The purpose of this study was to investigate the genetic control of various HDL measures and to determine the proportion of genetic variance explained by shared genes (ie, pleiotropy) and the proportion unique to each trait. The data used were drawn from large, randomly ascertained pedigrees of Mexican Americans participating in the San Antonio Family Heart Study. Data were available for 655 individuals (258 men and 397 women) in 26 families. We performed a multivariate quantitative genetic analysis to simultaneously estimate both the additive genetic and random environmental correlations among seven HDL phenotypes. These seven HDL phenotypes can be divided into two categories: measures of concentration and estimates of particle size. Concentration was measured for apo A-I, apo A-II, esterified cholesterol, and unesterified cholesterol, and particle size was estimated for apo A-I, apo A- II, and esterified cholesterol. The heritabilities (h2) for each of the seven traits were significantly greater than zero (P<.05) and ranged from 0.2 to 0.6. When considered in a pairwise fashion, all combinations of these traits showed marked genetic correlations (ρ(G)=0.33 to 0.87) and all were significantly greater than zero (P<.05), indicative of pleiotropic effects. However, we found substantial unique genetic variance for each of these traits even after accounting for the effects shared in common with all the remaining measures. We conclude that the genetic variation in these HDL phenotypes is a result of the action of common as well as unique genes.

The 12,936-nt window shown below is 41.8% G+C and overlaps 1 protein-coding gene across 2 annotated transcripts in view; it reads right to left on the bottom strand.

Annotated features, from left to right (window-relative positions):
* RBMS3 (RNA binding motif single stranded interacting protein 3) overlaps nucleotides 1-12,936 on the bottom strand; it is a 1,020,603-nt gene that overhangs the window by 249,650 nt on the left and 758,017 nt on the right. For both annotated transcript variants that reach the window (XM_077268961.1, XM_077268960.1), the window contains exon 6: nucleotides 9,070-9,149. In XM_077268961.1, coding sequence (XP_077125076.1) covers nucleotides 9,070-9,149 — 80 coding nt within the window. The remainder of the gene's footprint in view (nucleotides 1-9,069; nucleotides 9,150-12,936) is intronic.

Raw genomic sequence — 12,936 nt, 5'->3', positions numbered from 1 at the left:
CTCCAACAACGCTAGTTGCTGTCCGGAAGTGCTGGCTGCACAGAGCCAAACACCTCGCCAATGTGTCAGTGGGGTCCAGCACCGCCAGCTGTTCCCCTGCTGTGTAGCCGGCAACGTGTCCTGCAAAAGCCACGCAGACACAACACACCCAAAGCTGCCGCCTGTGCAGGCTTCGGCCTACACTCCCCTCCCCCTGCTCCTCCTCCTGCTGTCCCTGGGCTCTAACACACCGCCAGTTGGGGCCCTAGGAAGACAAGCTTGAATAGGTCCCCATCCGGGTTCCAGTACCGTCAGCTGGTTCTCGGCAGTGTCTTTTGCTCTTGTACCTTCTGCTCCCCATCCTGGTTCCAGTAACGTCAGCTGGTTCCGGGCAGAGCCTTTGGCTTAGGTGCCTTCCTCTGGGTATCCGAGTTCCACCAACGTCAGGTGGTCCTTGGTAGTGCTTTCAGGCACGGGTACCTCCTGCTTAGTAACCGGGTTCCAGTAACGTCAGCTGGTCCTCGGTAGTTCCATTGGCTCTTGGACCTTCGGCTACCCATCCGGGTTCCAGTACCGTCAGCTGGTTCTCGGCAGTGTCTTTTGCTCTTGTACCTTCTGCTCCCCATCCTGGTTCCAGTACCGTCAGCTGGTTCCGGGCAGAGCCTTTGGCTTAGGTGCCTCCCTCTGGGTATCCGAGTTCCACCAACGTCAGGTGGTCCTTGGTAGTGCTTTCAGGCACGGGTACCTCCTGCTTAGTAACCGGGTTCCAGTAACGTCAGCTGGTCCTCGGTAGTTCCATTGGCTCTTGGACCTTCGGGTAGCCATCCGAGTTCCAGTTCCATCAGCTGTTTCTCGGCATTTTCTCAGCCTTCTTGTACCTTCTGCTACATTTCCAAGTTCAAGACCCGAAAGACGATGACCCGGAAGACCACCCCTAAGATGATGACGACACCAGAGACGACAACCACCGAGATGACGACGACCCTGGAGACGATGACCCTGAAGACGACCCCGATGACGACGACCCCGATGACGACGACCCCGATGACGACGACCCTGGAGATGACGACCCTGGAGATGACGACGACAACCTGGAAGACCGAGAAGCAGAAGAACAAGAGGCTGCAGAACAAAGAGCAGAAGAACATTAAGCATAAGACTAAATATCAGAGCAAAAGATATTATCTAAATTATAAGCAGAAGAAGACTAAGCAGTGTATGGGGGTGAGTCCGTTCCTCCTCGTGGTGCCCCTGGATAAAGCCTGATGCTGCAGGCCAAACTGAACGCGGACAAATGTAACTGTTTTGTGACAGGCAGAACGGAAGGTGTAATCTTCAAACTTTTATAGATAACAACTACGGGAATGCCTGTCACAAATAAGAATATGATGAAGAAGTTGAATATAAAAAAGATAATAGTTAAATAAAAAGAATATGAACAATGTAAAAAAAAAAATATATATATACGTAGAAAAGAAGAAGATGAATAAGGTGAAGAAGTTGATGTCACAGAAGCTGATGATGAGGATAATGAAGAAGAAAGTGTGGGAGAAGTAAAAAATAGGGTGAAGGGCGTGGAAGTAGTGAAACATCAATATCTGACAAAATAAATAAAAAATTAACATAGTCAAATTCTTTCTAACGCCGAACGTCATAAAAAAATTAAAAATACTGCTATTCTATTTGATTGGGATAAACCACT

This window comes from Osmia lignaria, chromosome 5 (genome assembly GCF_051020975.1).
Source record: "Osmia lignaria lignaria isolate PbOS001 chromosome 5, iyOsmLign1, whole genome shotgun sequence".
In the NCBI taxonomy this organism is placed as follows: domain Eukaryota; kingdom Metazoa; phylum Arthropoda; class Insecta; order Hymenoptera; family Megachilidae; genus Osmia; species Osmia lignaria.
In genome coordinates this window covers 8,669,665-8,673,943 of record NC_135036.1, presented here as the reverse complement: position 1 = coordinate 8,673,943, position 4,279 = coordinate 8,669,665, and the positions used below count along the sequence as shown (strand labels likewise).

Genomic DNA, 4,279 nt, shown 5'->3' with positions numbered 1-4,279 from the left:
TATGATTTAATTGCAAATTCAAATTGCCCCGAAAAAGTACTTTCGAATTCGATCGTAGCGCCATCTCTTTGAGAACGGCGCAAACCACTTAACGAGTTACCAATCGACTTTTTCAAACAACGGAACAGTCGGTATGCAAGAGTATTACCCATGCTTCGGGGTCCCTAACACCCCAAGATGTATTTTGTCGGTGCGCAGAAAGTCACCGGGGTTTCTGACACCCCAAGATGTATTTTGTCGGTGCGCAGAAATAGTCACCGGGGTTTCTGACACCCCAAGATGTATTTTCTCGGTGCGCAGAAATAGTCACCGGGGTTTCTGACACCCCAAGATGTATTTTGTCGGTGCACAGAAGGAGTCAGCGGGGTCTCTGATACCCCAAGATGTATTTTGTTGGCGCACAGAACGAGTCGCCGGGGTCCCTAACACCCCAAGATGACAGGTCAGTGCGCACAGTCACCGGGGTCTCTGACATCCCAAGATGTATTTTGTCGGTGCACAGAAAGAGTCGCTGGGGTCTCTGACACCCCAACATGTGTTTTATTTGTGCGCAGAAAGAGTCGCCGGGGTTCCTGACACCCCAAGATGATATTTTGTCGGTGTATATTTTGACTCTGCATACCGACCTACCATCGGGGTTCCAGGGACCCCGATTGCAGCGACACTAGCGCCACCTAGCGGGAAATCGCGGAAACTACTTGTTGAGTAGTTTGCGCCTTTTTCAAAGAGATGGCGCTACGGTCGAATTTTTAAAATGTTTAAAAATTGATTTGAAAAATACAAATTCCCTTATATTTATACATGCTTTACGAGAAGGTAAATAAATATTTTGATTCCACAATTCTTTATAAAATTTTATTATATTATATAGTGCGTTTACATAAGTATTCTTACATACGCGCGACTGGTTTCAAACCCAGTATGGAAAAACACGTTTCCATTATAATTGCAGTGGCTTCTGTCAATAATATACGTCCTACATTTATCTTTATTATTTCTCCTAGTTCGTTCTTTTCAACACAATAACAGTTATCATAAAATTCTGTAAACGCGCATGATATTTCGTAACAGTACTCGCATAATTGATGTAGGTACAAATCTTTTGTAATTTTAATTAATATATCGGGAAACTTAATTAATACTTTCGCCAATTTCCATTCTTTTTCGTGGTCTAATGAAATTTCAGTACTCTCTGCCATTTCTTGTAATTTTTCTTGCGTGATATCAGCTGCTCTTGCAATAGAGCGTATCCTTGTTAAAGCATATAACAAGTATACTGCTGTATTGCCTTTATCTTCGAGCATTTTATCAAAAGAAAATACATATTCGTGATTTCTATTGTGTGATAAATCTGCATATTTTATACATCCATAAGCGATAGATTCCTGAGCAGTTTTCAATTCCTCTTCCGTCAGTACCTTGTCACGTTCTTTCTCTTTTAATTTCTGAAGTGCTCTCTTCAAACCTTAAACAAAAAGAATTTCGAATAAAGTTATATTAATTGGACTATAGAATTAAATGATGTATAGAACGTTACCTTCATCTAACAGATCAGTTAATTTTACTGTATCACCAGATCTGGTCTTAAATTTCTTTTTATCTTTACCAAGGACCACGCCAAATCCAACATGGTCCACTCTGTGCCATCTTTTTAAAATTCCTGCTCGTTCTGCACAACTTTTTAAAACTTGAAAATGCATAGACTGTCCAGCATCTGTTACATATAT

|Original language||English (US)|
|Number of pages||6|
|Journal||Arteriosclerosis, Thrombosis, and Vascular Biology|
|State||Published - 1997|
- quantitative genetics
ASJC Scopus subject areas
- Cardiology and Cardiovascular Medicine